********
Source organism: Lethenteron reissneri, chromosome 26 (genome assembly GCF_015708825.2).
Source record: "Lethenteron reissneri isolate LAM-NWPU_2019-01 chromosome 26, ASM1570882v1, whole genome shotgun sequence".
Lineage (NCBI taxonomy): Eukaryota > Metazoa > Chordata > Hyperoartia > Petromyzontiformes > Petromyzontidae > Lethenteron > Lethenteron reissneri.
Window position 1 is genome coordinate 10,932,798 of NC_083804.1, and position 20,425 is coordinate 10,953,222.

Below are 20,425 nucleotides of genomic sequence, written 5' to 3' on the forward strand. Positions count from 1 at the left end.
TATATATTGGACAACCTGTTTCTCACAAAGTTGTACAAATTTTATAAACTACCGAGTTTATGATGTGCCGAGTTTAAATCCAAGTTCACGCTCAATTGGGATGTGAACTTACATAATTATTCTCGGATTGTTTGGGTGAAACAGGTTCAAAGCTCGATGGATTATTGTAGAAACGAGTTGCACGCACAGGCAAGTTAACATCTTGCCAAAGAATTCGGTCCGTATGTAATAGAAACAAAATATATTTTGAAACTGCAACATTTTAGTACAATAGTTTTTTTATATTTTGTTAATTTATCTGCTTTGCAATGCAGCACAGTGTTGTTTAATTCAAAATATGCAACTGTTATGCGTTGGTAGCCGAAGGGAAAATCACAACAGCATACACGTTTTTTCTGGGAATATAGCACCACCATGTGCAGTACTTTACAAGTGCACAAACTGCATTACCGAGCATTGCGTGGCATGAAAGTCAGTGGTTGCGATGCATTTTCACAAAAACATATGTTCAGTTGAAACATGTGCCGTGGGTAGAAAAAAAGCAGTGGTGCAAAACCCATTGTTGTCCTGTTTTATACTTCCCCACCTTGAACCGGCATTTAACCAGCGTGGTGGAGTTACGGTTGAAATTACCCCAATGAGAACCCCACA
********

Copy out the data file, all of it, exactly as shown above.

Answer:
Source organism: Lethenteron reissneri, chromosome 26 (genome assembly GCF_015708825.2).
Source record: "Lethenteron reissneri isolate LAM-NWPU_2019-01 chromosome 26, ASM1570882v1, whole genome shotgun sequence".
Lineage (NCBI taxonomy): Eukaryota > Metazoa > Chordata > Hyperoartia > Petromyzontiformes > Petromyzontidae > Lethenteron > Lethenteron reissneri.
Window position 1 is genome coordinate 10,932,798 of NC_083804.1, and position 20,425 is coordinate 10,953,222.

Below are 20,425 nucleotides of genomic sequence, written 5' to 3' on the forward strand. Positions count from 1 at the left end.
TATATATTGGACAACCTGTTTCTCACAAAGTTGTACAAATTTTATAAACTACCGAGTTTATGATGTGCCGAGTTTAAATCCAAGTTCACGCTCAATTGGGATGTGAACTTACATAATTATTCTCGGATTGTTTGGGTGAAACAGGTTCAAAGCTCGATGGATTATTGTAGAAACGAGTTGCACGCACAGGCAAGTTAACATCTTGCCAAAGAATTCGGTCCGTATGTAATAGAAACAAAATATATTTTGAAACTGCAACATTTTAGTACAATAGTTTTTTTATATTTTGTTAATTTATCTGCTTTGCAATGCAGCACAGTGTTGTTTAATTCAAAATATGCAACTGTTATGCGTTGGTAGCCGAAGGGAAAATCACAACAGCATACACGTTTTTTCTGGGAATATAGCACCACCATGTGCAGTACTTTACAAGTGCACAAACTGCATTACCGAGCATTGCGTGGCATGAAAGTCAGTGGTTGCGATGCATTTTCACAAAAACATATGTTCAGTTGAAACATGTGCCGTGGGTAGAAAAAAAGCAGTGGTGCAAAACCCATTGTTGTCCTGTTTTATACTTCCCCACCTTGAACCGGCATTTAACCAGCGTGGTGGAGTTACGGTTGAAATTACCCCAATGAGAACCCCACA